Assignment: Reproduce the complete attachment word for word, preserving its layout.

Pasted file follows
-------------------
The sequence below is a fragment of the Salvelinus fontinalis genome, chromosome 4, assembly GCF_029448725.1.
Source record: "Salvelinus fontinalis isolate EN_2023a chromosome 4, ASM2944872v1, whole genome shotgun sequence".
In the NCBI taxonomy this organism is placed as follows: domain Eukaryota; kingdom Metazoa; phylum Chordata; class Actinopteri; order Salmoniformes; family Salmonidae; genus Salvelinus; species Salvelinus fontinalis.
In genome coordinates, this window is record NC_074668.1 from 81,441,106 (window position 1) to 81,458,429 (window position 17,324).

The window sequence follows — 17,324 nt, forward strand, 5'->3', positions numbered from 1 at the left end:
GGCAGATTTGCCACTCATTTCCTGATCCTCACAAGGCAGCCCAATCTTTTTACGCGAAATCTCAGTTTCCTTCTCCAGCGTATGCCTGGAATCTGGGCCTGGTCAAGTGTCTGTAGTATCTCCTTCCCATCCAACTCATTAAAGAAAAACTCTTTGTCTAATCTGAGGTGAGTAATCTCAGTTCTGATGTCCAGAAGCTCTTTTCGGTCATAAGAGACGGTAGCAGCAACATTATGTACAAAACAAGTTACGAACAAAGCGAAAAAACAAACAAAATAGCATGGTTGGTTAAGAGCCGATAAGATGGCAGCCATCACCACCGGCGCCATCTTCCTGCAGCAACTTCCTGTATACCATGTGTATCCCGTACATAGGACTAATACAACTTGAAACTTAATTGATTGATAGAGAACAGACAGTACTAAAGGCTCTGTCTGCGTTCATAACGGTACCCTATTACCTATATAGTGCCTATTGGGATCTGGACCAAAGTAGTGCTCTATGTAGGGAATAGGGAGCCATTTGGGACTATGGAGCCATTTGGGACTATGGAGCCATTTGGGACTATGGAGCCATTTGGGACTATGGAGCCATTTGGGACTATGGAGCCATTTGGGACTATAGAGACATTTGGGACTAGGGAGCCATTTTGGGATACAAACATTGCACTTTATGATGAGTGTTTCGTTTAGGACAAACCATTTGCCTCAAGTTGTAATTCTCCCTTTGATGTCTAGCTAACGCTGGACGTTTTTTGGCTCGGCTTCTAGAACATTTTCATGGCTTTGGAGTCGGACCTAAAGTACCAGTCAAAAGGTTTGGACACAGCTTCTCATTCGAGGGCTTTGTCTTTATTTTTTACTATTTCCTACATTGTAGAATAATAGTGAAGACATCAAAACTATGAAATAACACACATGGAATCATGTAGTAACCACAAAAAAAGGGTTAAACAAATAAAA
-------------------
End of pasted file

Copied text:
The sequence below is a fragment of the Salvelinus fontinalis genome, chromosome 4, assembly GCF_029448725.1.
Source record: "Salvelinus fontinalis isolate EN_2023a chromosome 4, ASM2944872v1, whole genome shotgun sequence".
In the NCBI taxonomy this organism is placed as follows: domain Eukaryota; kingdom Metazoa; phylum Chordata; class Actinopteri; order Salmoniformes; family Salmonidae; genus Salvelinus; species Salvelinus fontinalis.
In genome coordinates, this window is record NC_074668.1 from 81,441,106 (window position 1) to 81,458,429 (window position 17,324).

The window sequence follows — 17,324 nt, forward strand, 5'->3', positions numbered from 1 at the left end:
GGCAGATTTGCCACTCATTTCCTGATCCTCACAAGGCAGCCCAATCTTTTTACGCGAAATCTCAGTTTCCTTCTCCAGCGTATGCCTGGAATCTGGGCCTGGTCAAGTGTCTGTAGTATCTCCTTCCCATCCAACTCATTAAAGAAAAACTCTTTGTCTAATCTGAGGTGAGTAATCTCAGTTCTGATGTCCAGAAGCTCTTTTCGGTCATAAGAGACGGTAGCAGCAACATTATGTACAAAACAAGTTACGAACAAAGCGAAAAAACAAACAAAATAGCATGGTTGGTTAAGAGCCGATAAGATGGCAGCCATCACCACCGGCGCCATCTTCCTGCAGCAACTTCCTGTATACCATGTGTATCCCGTACATAGGACTAATACAACTTGAAACTTAATTGATTGATAGAGAACAGACAGTACTAAAGGCTCTGTCTGCGTTCATAACGGTACCCTATTACCTATATAGTGCCTATTGGGATCTGGACCAAAGTAGTGCTCTATGTAGGGAATAGGGAGCCATTTGGGACTATGGAGCCATTTGGGACTATGGAGCCATTTGGGACTATGGAGCCATTTGGGACTATGGAGCCATTTGGGACTATGGAGCCATTTGGGACTATAGAGACATTTGGGACTAGGGAGCCATTTTGGGATACAAACATTGCACTTTATGATGAGTGTTTCGTTTAGGACAAACCATTTGCCTCAAGTTGTAATTCTCCCTTTGATGTCTAGCTAACGCTGGACGTTTTTTGGCTCGGCTTCTAGAACATTTTCATGGCTTTGGAGTCGGACCTAAAGTACCAGTCAAAAGGTTTGGACACAGCTTCTCATTCGAGGGCTTTGTCTTTATTTTTTACTATTTCCTACATTGTAGAATAATAGTGAAGACATCAAAACTATGAAATAACACACATGGAATCATGTAGTAACCACAAAAAAAGGGTTAAACAAATAAAA